Tantocos’ P1-B profit from sale of 168.5M SSI shares

Emeterio Sd. Perez

Emeterio Sd. Perez

THE Tantoco-owned SSI Group Inc. has successfully raised P5.2 billion from the sale of 695.7 million SSI shares at P7.50 per share.

For the Tantocos, who own the Rustan’s chain of department stores, the share offering proved even more profitable because they grossed P1.26 billion from the sale of 168.52 million SSI shares that they owned.

Minus their investments at P1 per share, their gross profit amounted to P1.09 billion, the goodwill value for nurturing the growth of their stores over several decades.

The Tantocos, particularly the younger generation of the family, should thank the public for their newly formed partnership with them. As a result of going public and listing its entire capital stock on the Philippine Stock Exchange, SSI Group became financially strong.

Hopefully, SSI Group sustains its growth following the IPO. The question is whether or not it expand its reach based on the company’s recent financial posting.

Big boost to equity
Financial postings show why the public deserve to be appreciated for buying the SSI Group’s 695.7 million primary shares and 168.5 million shares owned by the Tantocos. The IPO, for one, boosted the company’s equity by a huge 139 percent to P9.1 billion as of March 31, 2015 from only P3.8 billion as of Sept. 30, 2014.

How this happened is not difficult to understand. Among the more significant factors that contributed to SSI’s strong equity was the IPO, which created additional paid-in capital (APIC) of P4.05 billion.

As SSI Group’s majority stockholders, the Tantocos have increased their holdings without paying premium for their acquisitions. Premium here refers to the difference between the acquisition price and the par value.

By selling 168.5 million SSI Group shares which they bought at P1 par value, they scored more than P1 billion in profit, thanks to the public for patronizing the share sale.

On the other hand, in acquiring 864.2 million SSI shares at P7.50 each, the public paid a premium of P6.50 per share over the par value of P1. The resulting APIC boosted the company’s equity, which as of March 31, 2015, stood at P9.1 billion.

Irony in APIC
Not one of the members of the Tantoco family contributed to SSI Group’s more than P4.05 billion APIC. The equity boost came only after the IPO that was already reported in the company’s audited financial report as of Dec. 31, 2014. SSI Group made the share sale to the public in late 2014. It did not report any APIC in 2013.

As buyers of SSI Group’s IPO, are the public investors the only ones entitled to claim ownership of APIC?

No. Because APIC belongs to the company, it belongs to all the stockholders of SSI Group. It could not be exclusively owned by any group, even the investors who paid premium over par in buying into a company.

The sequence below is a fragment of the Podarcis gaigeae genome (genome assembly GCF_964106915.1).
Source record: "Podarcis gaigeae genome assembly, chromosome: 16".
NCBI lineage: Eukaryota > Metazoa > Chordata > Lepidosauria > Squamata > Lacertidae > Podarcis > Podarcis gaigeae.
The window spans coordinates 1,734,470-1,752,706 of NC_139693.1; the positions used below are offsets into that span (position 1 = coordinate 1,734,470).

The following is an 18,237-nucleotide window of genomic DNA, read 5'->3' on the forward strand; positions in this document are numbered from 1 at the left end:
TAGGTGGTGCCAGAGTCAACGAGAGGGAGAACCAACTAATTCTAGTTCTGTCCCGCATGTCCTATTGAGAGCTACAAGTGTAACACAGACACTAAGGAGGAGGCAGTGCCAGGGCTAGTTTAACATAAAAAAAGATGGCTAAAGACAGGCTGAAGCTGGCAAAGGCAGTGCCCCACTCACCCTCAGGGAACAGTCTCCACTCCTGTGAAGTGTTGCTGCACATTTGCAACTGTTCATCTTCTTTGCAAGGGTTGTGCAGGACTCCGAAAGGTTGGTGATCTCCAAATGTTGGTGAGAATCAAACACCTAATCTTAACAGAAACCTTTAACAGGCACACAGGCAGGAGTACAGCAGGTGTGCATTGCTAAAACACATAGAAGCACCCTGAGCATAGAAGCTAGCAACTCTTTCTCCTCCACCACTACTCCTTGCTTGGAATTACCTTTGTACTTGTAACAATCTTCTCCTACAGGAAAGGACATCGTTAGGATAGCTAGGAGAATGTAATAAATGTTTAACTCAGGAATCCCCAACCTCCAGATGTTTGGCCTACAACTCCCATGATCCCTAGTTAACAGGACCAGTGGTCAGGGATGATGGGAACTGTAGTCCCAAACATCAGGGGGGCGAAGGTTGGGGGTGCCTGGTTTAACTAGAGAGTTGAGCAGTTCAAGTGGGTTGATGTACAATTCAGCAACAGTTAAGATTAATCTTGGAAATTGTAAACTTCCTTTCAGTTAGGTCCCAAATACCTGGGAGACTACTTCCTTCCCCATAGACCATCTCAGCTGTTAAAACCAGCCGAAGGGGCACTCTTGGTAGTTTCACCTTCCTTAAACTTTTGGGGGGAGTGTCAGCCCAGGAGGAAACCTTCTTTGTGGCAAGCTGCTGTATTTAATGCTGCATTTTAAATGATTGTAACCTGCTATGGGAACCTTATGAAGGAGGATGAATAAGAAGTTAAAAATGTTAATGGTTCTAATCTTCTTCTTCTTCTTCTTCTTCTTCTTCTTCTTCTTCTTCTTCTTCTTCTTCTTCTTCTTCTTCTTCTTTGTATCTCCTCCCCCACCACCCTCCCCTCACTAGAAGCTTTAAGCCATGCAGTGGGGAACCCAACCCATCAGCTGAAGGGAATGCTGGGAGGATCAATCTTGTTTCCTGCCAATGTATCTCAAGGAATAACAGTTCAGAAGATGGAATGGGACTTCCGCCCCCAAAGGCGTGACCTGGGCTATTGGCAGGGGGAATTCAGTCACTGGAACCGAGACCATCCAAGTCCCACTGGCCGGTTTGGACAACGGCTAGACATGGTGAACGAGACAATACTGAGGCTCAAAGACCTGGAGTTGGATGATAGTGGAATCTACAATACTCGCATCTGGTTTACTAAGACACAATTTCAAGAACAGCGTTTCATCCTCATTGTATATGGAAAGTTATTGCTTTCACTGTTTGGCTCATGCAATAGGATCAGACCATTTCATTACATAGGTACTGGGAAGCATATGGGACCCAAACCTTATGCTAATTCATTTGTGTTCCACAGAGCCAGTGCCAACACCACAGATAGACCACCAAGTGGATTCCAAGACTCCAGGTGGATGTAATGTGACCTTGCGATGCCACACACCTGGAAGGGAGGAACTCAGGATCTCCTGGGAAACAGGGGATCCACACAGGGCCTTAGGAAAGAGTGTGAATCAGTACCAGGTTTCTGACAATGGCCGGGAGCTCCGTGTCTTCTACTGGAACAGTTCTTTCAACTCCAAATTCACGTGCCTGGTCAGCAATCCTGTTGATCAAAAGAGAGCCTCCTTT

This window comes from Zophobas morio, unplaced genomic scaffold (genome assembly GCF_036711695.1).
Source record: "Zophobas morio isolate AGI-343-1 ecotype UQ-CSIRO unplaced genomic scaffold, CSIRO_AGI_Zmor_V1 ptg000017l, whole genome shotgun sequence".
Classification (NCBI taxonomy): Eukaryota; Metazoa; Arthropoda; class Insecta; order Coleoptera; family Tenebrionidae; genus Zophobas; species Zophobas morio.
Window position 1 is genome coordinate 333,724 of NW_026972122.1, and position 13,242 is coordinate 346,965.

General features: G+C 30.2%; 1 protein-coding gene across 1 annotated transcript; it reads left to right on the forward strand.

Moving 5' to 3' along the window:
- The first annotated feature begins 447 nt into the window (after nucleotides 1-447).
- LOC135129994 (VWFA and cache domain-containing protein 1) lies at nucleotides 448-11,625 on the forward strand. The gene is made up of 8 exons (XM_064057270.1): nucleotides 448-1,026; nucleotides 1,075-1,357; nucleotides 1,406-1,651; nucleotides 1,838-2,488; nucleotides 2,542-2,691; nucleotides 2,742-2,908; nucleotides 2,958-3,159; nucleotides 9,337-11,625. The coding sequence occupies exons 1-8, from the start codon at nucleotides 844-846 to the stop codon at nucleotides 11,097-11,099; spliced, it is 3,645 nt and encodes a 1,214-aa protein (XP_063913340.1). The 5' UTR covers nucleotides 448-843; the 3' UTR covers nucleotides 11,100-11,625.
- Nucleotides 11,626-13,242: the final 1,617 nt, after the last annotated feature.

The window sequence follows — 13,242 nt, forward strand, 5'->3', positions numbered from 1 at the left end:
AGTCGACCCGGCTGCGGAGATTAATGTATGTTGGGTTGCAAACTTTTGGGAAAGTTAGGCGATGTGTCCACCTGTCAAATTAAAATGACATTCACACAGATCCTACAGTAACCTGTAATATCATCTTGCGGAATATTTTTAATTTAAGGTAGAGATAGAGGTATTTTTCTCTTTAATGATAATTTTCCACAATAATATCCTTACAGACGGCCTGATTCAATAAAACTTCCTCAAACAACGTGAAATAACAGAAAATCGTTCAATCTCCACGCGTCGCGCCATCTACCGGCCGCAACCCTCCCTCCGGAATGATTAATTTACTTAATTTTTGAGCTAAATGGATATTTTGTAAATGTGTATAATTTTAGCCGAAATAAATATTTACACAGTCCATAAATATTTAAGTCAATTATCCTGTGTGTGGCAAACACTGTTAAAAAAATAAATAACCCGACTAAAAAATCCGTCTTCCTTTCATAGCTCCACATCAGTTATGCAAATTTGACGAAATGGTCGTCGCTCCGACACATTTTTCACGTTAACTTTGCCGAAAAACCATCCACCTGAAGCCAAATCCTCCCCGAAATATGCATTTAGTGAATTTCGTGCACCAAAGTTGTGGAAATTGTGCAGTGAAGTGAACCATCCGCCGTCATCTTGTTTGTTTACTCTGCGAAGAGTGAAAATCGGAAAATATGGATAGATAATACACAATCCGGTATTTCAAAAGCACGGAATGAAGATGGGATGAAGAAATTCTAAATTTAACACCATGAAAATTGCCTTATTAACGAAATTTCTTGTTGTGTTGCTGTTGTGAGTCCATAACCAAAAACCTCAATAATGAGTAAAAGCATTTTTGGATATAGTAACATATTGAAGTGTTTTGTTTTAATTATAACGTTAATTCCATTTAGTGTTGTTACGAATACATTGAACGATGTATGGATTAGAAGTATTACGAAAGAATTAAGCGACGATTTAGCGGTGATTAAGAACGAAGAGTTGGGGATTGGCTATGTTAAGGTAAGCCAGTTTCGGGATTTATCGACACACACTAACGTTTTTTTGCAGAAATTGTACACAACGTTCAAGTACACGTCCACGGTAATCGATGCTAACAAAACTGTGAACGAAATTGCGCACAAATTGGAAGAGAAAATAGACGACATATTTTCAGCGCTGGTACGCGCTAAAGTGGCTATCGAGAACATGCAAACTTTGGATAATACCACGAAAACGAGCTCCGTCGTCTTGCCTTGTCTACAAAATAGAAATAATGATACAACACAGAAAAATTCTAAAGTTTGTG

This means that if SSI Group were to distribute APIC as stock dividend, the public would be entitled only to the extent of their holdings. If they own until today 26 percent of SSI Group’s outstanding shares, then they would get only 26 percent of P4.05 billion, or P1.05 billion, while the rest — more than P3 billion — would go to the Tantocos who control 74 percent of SSI Group.

By the way, a company is no longer allowed to distribute APIC as stock dividend. The Securities and Exchange Commission has already changed the rule after reviewing the policies on dividend. Its five-person regulatory body decided it was time to end the practice. What the stockholders paid for in buying a company’s shares should not be returned to them, was how then SEC Chairperson Fe Barin justified her stand on the APIC-as-dividend issue.

More for dividend?
Has SSI Group become more dividend-conscious with the participation of the public in the ownership of its capital stock? It seems so. If the public were to look more closely and decipher the numbers reported by SSI Group, they would discover that the company’s priorities have changed.

In its audited financial statement for the year 2013, SSI Group reported P2.13 billion in retained earnings. Of the amount, P1.29 billion fell under “appropriated,” possibly for expansion, and only P838.6 million under “unappropriated.” The latter would possibly mean the company reserved it for distribution as dividend.

SSI Group reversed said allocations in 2014. Instead of getting the bigger part of the pie, “appropriated” was allocated only P510 million while “unappropriated” had P2.6 billion. If the latter amount, referring to “unappropriated,” was to be distributed as cash dividend, the distribution would go this way: At 74-26 percent ratio in favor of the majority stockholders, the Tantocos stand to receive P1.94 billion and the public, who hold 26 percent, would be entitled to dividend of P680.42 million.

Of course, a company does not declare its whole surplus as dividend. The computation presented here is only to show the sudden reversal of priorities in the allocations of retained earnings by SSI Group, which was unfair to investor stockholders who paid premium above par value in buying into a company.



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